Space can be at a premium for your school. Organising amongst other teaching interests to access your school halls and outdoor play areas can be a minefield, but with our help, you can maximise your space and produce a creative activity programme.
Any space can help you get your kids active, and the more creative you are, the more memorable those sessions will be!
So how can you support schools and children with small spaces?
Why not explore themed functional movement?
Themed functional movement can help to expand a child’s physical cognition, using their imagination. A report released by OFSTED gives schools examples of activities they can use, including basic skills such as throwing, catching, twisting, and running. Using these as your blueprint, you can start to get children to use their bodies creatively.
Instead of running, for example, explore thematic ideas such as “standing as tall or as wide as possible” or “pretending to be a snake”. These can be used to stimulate their imagination. Both themes can be used in a primarily stationary fashion and offer opportunities to stretch, bend, twist or transfer their body weight.
Create activity zones for dynamic group activity
Activity zones are a great way to use small or large school spaces. You can create different stations with activities for children to complete that target different muscle groups. Children can see all the types of exercises they could do by watching their peers. And you can use this time to help children embrace healthy competition, using reps and good form.
What about using task cards on-site? Large format cards can be used at each zone and will help to keep children focussed on any given activity. These cards can be a great stimulus for your teachers as they can be used at any time and added to any activity throughout the week. To reduce space usage, children can be given new tasks in their groups instead of moving from station to station.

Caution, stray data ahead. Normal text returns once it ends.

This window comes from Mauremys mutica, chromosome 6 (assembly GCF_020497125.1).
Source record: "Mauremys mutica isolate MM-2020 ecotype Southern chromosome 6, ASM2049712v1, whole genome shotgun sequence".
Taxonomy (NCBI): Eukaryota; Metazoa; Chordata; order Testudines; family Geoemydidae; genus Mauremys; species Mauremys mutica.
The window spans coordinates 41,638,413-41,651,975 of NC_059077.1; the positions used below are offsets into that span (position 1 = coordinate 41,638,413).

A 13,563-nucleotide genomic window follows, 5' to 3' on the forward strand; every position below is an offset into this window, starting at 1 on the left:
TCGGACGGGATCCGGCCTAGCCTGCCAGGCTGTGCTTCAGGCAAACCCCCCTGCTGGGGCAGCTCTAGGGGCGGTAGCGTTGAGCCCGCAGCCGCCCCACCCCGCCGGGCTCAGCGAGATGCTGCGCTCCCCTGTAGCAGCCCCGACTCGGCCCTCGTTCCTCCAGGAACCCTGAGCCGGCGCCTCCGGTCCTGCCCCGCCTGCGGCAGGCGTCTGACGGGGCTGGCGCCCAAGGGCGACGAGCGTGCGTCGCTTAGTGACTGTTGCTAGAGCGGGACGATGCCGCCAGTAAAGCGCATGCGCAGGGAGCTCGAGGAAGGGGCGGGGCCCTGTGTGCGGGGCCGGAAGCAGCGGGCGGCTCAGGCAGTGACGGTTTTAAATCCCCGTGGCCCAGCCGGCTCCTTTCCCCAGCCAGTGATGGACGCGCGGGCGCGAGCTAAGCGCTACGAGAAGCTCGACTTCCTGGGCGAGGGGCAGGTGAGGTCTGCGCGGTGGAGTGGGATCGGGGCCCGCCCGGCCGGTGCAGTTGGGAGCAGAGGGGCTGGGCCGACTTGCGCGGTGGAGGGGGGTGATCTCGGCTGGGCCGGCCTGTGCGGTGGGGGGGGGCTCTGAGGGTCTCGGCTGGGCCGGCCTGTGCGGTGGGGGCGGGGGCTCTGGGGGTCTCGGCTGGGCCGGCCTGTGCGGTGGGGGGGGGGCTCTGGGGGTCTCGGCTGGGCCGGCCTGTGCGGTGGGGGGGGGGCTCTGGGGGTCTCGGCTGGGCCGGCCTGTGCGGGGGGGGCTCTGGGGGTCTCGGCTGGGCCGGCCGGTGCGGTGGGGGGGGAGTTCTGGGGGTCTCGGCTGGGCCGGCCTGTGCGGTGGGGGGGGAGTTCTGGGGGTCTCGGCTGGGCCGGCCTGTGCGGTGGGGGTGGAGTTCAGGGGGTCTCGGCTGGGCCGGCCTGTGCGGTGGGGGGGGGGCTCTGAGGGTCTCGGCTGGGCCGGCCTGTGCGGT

Using music or sound for physical activity
You can explore the use of music in the classroom as well as indoor and outdoor facilities on campus. Upbeat music can energise children in the mornings, and lower energy music can be used as a wind down towards the end of the day. Music can also be a catalyst for new activities, offering dance and activity options including Capoeira, Ballet and Yoga.
There’s also an opportunity for children to be creative. In groups, they can create dance routines or complete exercises such as Burpees or sit-ups to the beat encouraging more or fewer reps. These bursts of activity can raise their heart rate, and lower energy music can help introduce Yoga or mindfulness.
Setting up obstacle courses
You can use your play areas’ existing lines and markings to set up obstacle courses, adding additional equipment for further exploration. Obstacle courses can include any existing equipment such as benches or cones and use the markings on surfaces to encourage children to balance, hop, and skip, for example.
The changes in terrain can help children with their problem-solving skills. They can use the highs and lows to decide the ways they can navigate through them, encouraging them to use different muscle groups and excite their imaginations. The dynamism will increase their motivation to get active too.
Encourage active core subjects in your school
Many schools imagine that PE is a monolith. PE can be an incredibly flexible subject that you can add to all parts of the day. In the morning, it can be a great lift and get them ready to focus on core subjects. In the afternoon, you can use physical activity as a wind-down or as a way to teach core subjects like Maths and English.
Programmes such as Maths on the Move can be used by any school or instructor to teach simple maths concepts such as fractions or multiplication. More than 80% of children who’ve used this programme were more confident with their Maths when they used activity-based learning.
Need a little extra help to maximise your space? First Step PE is on hand for small spaces, mid spaces, and big spaces! Use our coaches to enhance your PE programme today.